Playing the Trump Card: International Law Ramifications of the US Executive Order

When Trump said in his election campaign that he’d build a wall between the USA and Mexico, the world laughed. When he said he’d ban all Muslims from entering America, the world didn’t even think he’d be elected, let alone implement such a contentious policy.

I think it’s fairly safe to say that most people thought that when Donald Trump was elected he was going to be all talk and no action, particularly on his seemingly ridiculous immigration policies. Unfortunately, it appears Trump is doing what few politicians have done before him:  actually sticking by his election campaign promises…

The first sign of a legal issue with Trump’s immigration policy occurred within a matter of days of the inauguration. We can refer to the document as The Executive Order, and have everyone know which one you’re talking about. The Order banned entry into the USA for all citizens of seven countries for a period of ninety days. It affected almost all citizens of Iran, Iraq, Libya, Somalia, Sudan, Syria and Yemen, with very few exceptions (more on those later). A primary issue was that current Green Card holders initially from those countries, who had temporarily left the US (whether for work, vacation, etc.) were effectively stranded and without a way back in until the ban was lifted.

The main exemption to the executive order is the “religious minorities” clause. This clause effectively allows all of those who do not follow the predominant religion within any of those seven countries to potentially be exempt from the ninety day ban. However, scholar Liam Thornton argues that this exception to the executive order is just a thinly veiled attempt at allowing those who do not follow Islam to enter the country, and those who do to remain banned. What is interesting is that while there is this provision for “religious minorities”, there is no provision for those seeking asylum in (as opposed to immigrating to) the United States.

Displaced or persecuted people seeking asylum is where the real International Law breach kicks in. Donald Trump’s promise to send back citizens of those seven countries breaks so many laws, both domestic and international, that it’s hard to count. Let us take a look at just the biggest ones. Firstly, under the 1951 Refugee Convention, the US has a legal obligation to assess the claim of anyone who stands on American soil and claims asylum. Furthermore, it is completely in violation of the UN’s Convention Against Torture to return any person to a state where they may face torture or other serious harms. Both of these conventions have been signed and ratified into US domestic law.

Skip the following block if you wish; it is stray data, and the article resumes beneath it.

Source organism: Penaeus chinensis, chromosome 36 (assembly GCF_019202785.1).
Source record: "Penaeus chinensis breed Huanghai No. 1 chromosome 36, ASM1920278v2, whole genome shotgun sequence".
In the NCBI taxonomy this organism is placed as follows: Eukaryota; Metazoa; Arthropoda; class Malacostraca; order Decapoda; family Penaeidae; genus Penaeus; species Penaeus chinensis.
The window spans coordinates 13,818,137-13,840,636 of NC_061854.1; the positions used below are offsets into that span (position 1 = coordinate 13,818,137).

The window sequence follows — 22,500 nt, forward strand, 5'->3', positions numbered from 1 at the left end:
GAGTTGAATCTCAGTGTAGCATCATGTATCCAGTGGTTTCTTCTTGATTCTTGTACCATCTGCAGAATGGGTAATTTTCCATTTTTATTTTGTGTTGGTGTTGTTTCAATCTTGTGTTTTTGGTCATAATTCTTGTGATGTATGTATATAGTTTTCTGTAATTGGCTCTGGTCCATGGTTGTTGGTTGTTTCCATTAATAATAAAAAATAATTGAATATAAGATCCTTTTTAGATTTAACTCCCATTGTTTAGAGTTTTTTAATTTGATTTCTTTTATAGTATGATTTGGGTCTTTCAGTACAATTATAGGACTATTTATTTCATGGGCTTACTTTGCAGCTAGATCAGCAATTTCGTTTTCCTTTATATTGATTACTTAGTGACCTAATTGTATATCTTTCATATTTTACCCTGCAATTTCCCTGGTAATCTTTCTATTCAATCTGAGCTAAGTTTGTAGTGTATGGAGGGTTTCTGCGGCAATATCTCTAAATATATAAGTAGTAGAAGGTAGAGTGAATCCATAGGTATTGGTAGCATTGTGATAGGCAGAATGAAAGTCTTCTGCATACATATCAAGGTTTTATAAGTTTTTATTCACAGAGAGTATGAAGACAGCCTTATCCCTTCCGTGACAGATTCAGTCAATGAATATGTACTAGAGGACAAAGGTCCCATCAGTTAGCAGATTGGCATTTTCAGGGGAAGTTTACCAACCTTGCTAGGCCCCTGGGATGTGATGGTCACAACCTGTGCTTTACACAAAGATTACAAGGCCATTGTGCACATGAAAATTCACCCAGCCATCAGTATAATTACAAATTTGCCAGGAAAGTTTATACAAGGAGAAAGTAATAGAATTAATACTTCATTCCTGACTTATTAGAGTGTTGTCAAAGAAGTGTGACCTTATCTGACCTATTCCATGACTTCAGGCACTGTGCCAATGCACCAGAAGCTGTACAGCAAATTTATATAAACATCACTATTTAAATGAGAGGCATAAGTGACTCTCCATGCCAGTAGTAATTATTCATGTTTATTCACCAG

Finally, the US has signed and ratified a large number of treaties which forbid discrimination of any kind within their legal system, including discrimination due to religion and ethnicity. When it has been previously stated that this executive order is targeted at preventing the entry of Muslims into the US, it is questionable as to whether this obligation is being upheld.

What can the international community do about this? Honestly, not all that much. The enforcement tactics used to ensure that countries uphold international refugee and human rights law relies strongly on condemnation and diplomatic pressure. However, for the world’s hegemon, these tactics have very little effect. All the international community really can do is hope that Trump comes to his senses and shifts his policy. The only alternative course of action is other countries increasing their refugee intake in response, taking over the US proportion, in the hope that it ensures the safety of those seeking asylum.

In all honesty, should we expect to see a sudden turn-around in Trump’s immigration policies any time soon? No, probably not. In fact, almost definitely not. However, if Trump continues following through on his immigration policies, he runs the risk of losing the support of both American citizens and the international community. Furthermore, in the continually globalising modern world, trans-national migration is only going to continue to increase. The USA should recognise that it is the way of the future, and put procedures in place to manage it, rather than effectively ignoring the problem and hoping that it’ll go away.

Ellen Storey is in her fourth year at UWA where she is completing her honours in Political Science and International Relations. In her spare time, she enjoys photography, pretending her thesis doesn’t exist, and hiding her dislike of Donald Trump from her Republican grandparents.


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